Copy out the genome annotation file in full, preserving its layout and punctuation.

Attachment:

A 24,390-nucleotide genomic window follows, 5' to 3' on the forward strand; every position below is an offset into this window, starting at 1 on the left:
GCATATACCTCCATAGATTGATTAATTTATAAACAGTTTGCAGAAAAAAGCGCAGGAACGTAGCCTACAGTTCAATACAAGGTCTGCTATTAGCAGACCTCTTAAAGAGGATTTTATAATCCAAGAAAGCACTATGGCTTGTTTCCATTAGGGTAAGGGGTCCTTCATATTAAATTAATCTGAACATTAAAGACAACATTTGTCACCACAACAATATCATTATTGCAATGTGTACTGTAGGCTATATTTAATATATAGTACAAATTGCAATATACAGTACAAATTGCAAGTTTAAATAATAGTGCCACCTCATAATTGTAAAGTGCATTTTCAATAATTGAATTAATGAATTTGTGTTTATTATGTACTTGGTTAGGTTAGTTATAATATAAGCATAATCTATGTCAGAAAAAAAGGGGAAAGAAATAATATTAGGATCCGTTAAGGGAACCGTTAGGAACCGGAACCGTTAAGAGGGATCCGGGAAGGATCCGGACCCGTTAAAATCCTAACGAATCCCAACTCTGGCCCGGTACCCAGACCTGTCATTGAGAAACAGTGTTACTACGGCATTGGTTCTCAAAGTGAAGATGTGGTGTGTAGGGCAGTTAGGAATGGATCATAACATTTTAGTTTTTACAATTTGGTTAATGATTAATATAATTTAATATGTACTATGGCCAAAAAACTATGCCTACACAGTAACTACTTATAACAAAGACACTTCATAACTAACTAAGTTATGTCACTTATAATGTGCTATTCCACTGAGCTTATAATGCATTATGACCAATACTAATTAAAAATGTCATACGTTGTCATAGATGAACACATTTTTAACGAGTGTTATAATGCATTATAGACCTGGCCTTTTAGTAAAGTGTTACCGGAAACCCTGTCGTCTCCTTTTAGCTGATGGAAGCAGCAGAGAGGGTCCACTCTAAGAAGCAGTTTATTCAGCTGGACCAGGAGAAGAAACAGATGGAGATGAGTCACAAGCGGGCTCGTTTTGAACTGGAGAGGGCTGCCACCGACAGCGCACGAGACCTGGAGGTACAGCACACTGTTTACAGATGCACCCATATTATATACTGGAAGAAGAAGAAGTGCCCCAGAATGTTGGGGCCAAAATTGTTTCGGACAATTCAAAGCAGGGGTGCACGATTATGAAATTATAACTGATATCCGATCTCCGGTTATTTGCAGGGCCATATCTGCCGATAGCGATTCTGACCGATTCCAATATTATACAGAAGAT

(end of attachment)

A 24,390-nucleotide genomic window follows, 5' to 3' on the forward strand; every position below is an offset into this window, starting at 1 on the left:
GCATATACCTCCATAGATTGATTAATTTATAAACAGTTTGCAGAAAAAAGCGCAGGAACGTAGCCTACAGTTCAATACAAGGTCTGCTATTAGCAGACCTCTTAAAGAGGATTTTATAATCCAAGAAAGCACTATGGCTTGTTTCCATTAGGGTAAGGGGTCCTTCATATTAAATTAATCTGAACATTAAAGACAACATTTGTCACCACAACAATATCATTATTGCAATGTGTACTGTAGGCTATATTTAATATATAGTACAAATTGCAATATACAGTACAAATTGCAAGTTTAAATAATAGTGCCACCTCATAATTGTAAAGTGCATTTTCAATAATTGAATTAATGAATTTGTGTTTATTATGTACTTGGTTAGGTTAGTTATAATATAAGCATAATCTATGTCAGAAAAAAAGGGGAAAGAAATAATATTAGGATCCGTTAAGGGAACCGTTAGGAACCGGAACCGTTAAGAGGGATCCGGGAAGGATCCGGACCCGTTAAAATCCTAACGAATCCCAACTCTGGCCCGGTACCCAGACCTGTCATTGAGAAACAGTGTTACTACGGCATTGGTTCTCAAAGTGAAGATGTGGTGTGTAGGGCAGTTAGGAATGGATCATAACATTTTAGTTTTTACAATTTGGTTAATGATTAATATAATTTAATATGTACTATGGCCAAAAAACTATGCCTACACAGTAACTACTTATAACAAAGACACTTCATAACTAACTAAGTTATGTCACTTATAATGTGCTATTCCACTGAGCTTATAATGCATTATGACCAATACTAATTAAAAATGTCATACGTTGTCATAGATGAACACATTTTTAACGAGTGTTATAATGCATTATAGACCTGGCCTTTTAGTAAAGTGTTACCGGAAACCCTGTCGTCTCCTTTTAGCTGATGGAAGCAGCAGAGAGGGTCCACTCTAAGAAGCAGTTTATTCAGCTGGACCAGGAGAAGAAACAGATGGAGATGAGTCACAAGCGGGCTCGTTTTGAACTGGAGAGGGCTGCCACCGACAGCGCACGAGACCTGGAGGTACAGCACACTGTTTACAGATGCACCCATATTATATACTGGAAGAAGAAGAAGTGCCCCAGAATGTTGGGGCCAAAATTGTTTCGGACAATTCAAAGCAGGGGTGCACGATTATGAAATTATAACTGATATCCGATCTCCGGTTATTTGCAGGGCCATATCTGCCGATAGCGATTCTGACCGATTCCAATATTATACAGAAGAT